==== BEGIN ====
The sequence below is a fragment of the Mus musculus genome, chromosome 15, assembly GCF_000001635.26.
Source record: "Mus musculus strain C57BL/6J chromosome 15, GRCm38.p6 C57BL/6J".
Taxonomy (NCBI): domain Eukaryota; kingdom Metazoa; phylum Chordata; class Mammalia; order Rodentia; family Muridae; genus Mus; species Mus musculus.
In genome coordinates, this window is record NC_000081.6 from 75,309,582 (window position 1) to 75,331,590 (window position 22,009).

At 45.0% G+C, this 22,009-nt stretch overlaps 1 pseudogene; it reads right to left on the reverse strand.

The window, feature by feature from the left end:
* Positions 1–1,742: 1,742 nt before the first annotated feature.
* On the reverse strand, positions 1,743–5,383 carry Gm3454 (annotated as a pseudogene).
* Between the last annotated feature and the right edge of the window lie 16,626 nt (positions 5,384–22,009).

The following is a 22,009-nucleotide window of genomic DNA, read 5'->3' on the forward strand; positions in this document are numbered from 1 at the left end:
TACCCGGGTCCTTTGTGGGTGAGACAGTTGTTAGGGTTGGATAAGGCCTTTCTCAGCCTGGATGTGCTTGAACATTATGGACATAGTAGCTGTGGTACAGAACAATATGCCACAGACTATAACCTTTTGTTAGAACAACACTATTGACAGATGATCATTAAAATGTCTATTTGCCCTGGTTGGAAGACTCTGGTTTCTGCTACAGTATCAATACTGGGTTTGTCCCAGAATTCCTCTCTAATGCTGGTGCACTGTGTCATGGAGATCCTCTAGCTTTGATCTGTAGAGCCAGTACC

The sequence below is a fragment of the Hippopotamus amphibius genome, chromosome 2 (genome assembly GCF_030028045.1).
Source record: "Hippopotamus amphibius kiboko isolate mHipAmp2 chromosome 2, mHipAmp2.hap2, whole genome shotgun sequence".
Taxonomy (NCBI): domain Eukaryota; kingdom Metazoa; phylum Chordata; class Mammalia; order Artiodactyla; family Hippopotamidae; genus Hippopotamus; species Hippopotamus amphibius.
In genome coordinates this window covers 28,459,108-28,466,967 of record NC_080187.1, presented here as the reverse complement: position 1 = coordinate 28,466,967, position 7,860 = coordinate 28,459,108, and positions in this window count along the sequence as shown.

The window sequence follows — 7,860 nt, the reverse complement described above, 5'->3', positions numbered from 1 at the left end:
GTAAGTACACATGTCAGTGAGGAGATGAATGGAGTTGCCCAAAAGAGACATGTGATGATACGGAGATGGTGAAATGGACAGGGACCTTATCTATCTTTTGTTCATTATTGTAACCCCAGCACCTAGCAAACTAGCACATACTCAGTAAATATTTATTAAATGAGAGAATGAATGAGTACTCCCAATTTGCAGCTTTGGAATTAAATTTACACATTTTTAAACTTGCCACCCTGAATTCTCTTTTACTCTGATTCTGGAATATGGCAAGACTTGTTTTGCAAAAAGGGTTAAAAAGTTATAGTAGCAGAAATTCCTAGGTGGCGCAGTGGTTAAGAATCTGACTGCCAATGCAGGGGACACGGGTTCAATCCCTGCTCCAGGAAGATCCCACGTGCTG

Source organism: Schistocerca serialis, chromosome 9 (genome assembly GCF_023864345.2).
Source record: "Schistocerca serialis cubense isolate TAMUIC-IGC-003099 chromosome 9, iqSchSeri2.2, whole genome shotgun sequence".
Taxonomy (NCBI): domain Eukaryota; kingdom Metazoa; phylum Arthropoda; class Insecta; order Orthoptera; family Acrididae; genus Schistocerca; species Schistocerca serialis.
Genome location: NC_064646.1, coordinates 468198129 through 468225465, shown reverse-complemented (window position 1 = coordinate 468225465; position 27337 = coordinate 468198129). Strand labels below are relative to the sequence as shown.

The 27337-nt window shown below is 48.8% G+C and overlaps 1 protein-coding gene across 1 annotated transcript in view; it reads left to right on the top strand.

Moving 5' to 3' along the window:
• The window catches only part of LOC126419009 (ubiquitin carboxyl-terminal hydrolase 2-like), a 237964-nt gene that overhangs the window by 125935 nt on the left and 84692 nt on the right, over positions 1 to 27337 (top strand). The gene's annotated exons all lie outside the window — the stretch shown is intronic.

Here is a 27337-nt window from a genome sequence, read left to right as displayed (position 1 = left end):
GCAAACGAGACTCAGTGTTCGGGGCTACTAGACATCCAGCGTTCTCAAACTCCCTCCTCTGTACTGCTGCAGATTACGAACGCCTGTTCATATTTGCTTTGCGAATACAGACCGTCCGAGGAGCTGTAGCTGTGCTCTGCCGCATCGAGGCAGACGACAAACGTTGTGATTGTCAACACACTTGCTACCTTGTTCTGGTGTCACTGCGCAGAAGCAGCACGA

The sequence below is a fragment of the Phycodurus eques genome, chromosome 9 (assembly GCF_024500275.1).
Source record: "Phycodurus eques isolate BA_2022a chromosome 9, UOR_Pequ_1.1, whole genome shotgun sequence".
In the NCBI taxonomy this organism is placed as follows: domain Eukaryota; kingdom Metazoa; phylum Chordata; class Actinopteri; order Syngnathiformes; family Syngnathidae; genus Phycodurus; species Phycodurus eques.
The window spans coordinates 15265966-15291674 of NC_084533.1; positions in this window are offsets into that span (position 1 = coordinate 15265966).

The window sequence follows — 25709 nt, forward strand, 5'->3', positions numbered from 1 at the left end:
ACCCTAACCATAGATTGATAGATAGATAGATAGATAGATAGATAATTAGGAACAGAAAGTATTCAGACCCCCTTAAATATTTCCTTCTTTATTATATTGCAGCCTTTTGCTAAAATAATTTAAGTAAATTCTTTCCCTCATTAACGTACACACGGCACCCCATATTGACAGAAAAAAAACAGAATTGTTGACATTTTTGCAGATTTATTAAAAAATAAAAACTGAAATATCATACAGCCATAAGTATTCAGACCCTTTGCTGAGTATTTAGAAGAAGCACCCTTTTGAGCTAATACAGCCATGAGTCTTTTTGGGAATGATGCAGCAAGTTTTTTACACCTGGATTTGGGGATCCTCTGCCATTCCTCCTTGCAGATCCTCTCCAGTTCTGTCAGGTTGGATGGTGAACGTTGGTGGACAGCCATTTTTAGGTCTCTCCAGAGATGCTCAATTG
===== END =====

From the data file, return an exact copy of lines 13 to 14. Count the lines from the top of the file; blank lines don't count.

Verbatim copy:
Source record: "Hippopotamus amphibius kiboko isolate mHipAmp2 chromosome 2, mHipAmp2.hap2, whole genome shotgun sequence".
Taxonomy (NCBI): domain Eukaryota; kingdom Metazoa; phylum Chordata; class Mammalia; order Artiodactyla; family Hippopotamidae; genus Hippopotamus; species Hippopotamus amphibius.